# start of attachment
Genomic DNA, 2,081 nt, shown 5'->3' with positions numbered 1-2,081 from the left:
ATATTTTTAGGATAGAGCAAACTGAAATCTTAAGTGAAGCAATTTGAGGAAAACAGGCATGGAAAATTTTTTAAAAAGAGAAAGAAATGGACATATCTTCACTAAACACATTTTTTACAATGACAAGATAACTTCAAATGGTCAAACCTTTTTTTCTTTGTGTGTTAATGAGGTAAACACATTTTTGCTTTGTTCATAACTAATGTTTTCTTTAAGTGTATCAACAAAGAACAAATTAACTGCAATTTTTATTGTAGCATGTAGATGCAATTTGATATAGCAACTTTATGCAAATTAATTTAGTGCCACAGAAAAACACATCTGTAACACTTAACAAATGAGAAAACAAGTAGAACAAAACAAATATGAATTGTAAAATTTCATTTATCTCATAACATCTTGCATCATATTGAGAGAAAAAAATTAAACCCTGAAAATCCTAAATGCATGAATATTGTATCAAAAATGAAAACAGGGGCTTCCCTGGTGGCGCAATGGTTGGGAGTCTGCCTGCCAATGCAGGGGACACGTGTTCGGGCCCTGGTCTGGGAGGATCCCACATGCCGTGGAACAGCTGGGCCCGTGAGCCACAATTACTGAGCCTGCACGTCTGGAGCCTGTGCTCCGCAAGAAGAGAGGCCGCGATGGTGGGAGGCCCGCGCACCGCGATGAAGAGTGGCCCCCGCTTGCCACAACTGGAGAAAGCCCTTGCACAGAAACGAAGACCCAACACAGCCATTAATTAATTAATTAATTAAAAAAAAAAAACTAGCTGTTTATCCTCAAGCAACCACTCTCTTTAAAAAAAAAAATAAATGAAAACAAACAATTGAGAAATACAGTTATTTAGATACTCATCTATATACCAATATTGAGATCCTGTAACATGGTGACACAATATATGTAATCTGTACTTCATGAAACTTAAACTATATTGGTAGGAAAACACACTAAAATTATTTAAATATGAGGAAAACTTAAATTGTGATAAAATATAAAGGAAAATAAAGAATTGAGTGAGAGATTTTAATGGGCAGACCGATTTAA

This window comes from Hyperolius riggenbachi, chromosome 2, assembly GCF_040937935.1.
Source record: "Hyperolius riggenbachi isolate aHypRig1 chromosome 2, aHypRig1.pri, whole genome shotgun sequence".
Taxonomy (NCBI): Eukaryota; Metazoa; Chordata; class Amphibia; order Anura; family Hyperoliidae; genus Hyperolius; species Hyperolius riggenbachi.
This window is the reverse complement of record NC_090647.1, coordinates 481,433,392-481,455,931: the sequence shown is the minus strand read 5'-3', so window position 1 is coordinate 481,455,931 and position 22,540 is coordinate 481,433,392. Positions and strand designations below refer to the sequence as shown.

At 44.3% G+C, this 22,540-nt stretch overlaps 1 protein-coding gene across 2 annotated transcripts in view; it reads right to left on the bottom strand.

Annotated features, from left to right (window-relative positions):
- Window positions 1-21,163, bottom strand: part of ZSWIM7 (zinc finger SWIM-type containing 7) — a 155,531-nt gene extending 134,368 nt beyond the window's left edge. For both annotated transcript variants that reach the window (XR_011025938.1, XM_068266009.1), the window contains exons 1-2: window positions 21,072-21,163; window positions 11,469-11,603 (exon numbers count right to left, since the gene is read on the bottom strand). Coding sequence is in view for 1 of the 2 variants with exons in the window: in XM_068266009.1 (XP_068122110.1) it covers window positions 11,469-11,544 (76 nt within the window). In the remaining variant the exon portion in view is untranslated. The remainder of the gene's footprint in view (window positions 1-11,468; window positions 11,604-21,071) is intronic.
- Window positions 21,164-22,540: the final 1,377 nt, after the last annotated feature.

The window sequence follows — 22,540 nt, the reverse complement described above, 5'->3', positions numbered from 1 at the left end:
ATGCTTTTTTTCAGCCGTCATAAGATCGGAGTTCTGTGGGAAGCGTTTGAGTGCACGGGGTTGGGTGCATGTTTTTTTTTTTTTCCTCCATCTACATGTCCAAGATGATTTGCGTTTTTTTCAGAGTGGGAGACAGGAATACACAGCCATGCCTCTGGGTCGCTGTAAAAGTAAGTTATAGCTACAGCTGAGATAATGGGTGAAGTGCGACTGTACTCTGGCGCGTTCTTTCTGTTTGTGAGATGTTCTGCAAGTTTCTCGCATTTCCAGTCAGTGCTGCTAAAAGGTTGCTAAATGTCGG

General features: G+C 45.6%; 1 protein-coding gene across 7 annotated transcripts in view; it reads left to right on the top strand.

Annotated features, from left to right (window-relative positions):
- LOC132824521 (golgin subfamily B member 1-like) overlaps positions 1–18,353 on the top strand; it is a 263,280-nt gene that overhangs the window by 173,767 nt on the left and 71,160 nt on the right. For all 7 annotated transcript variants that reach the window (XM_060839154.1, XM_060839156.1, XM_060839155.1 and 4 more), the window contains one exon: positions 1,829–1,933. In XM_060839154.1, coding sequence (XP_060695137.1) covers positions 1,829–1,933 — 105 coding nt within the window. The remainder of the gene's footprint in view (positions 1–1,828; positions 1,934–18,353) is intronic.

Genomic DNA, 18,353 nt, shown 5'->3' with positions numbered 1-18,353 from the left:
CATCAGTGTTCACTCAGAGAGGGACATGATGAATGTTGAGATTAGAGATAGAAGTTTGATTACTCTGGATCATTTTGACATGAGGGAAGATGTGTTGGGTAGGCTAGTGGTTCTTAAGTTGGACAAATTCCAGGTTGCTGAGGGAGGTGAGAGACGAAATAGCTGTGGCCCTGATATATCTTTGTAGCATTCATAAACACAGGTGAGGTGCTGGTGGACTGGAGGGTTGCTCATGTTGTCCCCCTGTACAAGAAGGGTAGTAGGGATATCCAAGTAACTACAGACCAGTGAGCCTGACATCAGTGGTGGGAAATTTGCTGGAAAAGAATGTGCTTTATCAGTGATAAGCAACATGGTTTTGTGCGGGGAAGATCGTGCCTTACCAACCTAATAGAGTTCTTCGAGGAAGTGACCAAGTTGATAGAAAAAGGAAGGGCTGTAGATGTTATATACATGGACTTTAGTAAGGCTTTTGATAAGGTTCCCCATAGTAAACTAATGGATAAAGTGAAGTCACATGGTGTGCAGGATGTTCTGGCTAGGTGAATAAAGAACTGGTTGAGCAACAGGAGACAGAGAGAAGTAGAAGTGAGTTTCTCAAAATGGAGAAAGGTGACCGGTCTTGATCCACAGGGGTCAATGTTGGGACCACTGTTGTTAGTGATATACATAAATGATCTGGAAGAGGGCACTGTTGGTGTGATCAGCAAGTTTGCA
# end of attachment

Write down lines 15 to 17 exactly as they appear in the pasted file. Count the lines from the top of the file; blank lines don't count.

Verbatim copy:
- LOC132824521 (golgin subfamily B member 1-like) overlaps positions 1–18,353 on the top strand; it is a 263,280-nt gene that overhangs the window by 173,767 nt on the left and 71,160 nt on the right. For all 7 annotated transcript variants that reach the window (XM_060839154.1, XM_060839156.1, XM_060839155.1 and 4 more), the window contains one exon: positions 1,829–1,933. In XM_060839154.1, coding sequence (XP_060695137.1) covers positions 1,829–1,933 — 105 coding nt within the window. The remainder of the gene's footprint in view (positions 1–1,828; positions 1,934–18,353) is intronic.

Genomic DNA, 18,353 nt, shown 5'->3' with positions numbered 1-18,353 from the left:
CATCAGTGTTCACTCAGAGAGGGACATGATGAATGTTGAGATTAGAGATAGAAGTTTGATTACTCTGGATCATTTTGACATGAGGGAAGATGTGTTGGGTAGGCTAGTGGTTCTTAAGTTGGACAAATTCCAGGTTGCTGAGGGAGGTGAGAGACGAAATAGCTGTGGCCCTGATATATCTTTGTAGCATTCATAAACACAGGTGAGGTGCTGGTGGACTGGAGGGTTGCTCATGTTGTCCCCCTGTACAAGAAGGGTAGTAGGGATATCCAAGTAACTACAGACCAGTGAGCCTGACATCAGTGGTGGGAAATTTGCTGGAAAAGAATGTGCTTTATCAGTGATAAGCAACATGGTTTTGTGCGGGGAAGATCGTGCCTTACCAACCTAATAGAGTTCTTCGAGGAAGTGACCAAGTTGATAGAAAAAGGAAGGGCTGTAGATGTTATATACATGGACTTTAGTAAGGCTTTTGATAAGGTTCCCCATAGTAAACTAATGGATAAAGTGAAGTCACATGGTGTGCAGGATGTTCTGGCTAGGTGAATAAAGAACTGGTTGAGCAACAGGAGACAGAGAGAAGTAGAAGTGAGTTTCTCAAAATGGAGAAAGGTGACCGGTCTTGATCCACAGGGGTCAATGTTGGGACCACTGTTGTTAGTGATATACATAAATGATCTGGAAGAGGGCACTGTTGGTGTGATCAGCAAGTTTGCA